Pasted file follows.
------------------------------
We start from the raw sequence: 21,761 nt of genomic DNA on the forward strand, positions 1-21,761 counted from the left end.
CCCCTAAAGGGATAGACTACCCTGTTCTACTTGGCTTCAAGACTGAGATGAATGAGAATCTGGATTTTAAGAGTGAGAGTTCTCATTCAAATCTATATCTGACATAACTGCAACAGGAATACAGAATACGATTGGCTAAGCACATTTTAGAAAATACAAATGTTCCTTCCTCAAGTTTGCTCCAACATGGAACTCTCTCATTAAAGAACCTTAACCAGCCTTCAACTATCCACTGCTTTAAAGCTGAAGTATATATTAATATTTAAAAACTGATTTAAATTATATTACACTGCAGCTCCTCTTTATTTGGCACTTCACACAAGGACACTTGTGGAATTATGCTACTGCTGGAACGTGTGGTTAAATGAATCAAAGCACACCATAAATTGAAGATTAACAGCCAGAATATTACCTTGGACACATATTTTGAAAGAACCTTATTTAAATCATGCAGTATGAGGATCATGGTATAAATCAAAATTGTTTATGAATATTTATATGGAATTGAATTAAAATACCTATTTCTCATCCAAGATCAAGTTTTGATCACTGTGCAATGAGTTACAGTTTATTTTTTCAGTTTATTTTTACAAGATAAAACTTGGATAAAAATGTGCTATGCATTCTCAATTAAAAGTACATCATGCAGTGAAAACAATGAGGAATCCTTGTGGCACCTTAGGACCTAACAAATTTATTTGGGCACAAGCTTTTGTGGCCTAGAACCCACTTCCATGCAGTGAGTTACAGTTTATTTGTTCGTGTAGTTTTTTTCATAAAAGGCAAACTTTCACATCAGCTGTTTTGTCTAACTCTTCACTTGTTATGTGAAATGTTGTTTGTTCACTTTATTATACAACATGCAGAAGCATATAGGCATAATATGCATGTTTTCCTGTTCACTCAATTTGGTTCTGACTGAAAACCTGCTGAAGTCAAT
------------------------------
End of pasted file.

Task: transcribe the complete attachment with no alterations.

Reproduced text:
We start from the raw sequence: 21,761 nt of genomic DNA on the forward strand, positions 1-21,761 counted from the left end.
CCCCTAAAGGGATAGACTACCCTGTTCTACTTGGCTTCAAGACTGAGATGAATGAGAATCTGGATTTTAAGAGTGAGAGTTCTCATTCAAATCTATATCTGACATAACTGCAACAGGAATACAGAATACGATTGGCTAAGCACATTTTAGAAAATACAAATGTTCCTTCCTCAAGTTTGCTCCAACATGGAACTCTCTCATTAAAGAACCTTAACCAGCCTTCAACTATCCACTGCTTTAAAGCTGAAGTATATATTAATATTTAAAAACTGATTTAAATTATATTACACTGCAGCTCCTCTTTATTTGGCACTTCACACAAGGACACTTGTGGAATTATGCTACTGCTGGAACGTGTGGTTAAATGAATCAAAGCACACCATAAATTGAAGATTAACAGCCAGAATATTACCTTGGACACATATTTTGAAAGAACCTTATTTAAATCATGCAGTATGAGGATCATGGTATAAATCAAAATTGTTTATGAATATTTATATGGAATTGAATTAAAATACCTATTTCTCATCCAAGATCAAGTTTTGATCACTGTGCAATGAGTTACAGTTTATTTTTTCAGTTTATTTTTACAAGATAAAACTTGGATAAAAATGTGCTATGCATTCTCAATTAAAAGTACATCATGCAGTGAAAACAATGAGGAATCCTTGTGGCACCTTAGGACCTAACAAATTTATTTGGGCACAAGCTTTTGTGGCCTAGAACCCACTTCCATGCAGTGAGTTACAGTTTATTTGTTCGTGTAGTTTTTTTCATAAAAGGCAAACTTTCACATCAGCTGTTTTGTCTAACTCTTCACTTGTTATGTGAAATGTTGTTTGTTCACTTTATTATACAACATGCAGAAGCATATAGGCATAATATGCATGTTTTCCTGTTCACTCAATTTGGTTCTGACTGAAAACCTGCTGAAGTCAAT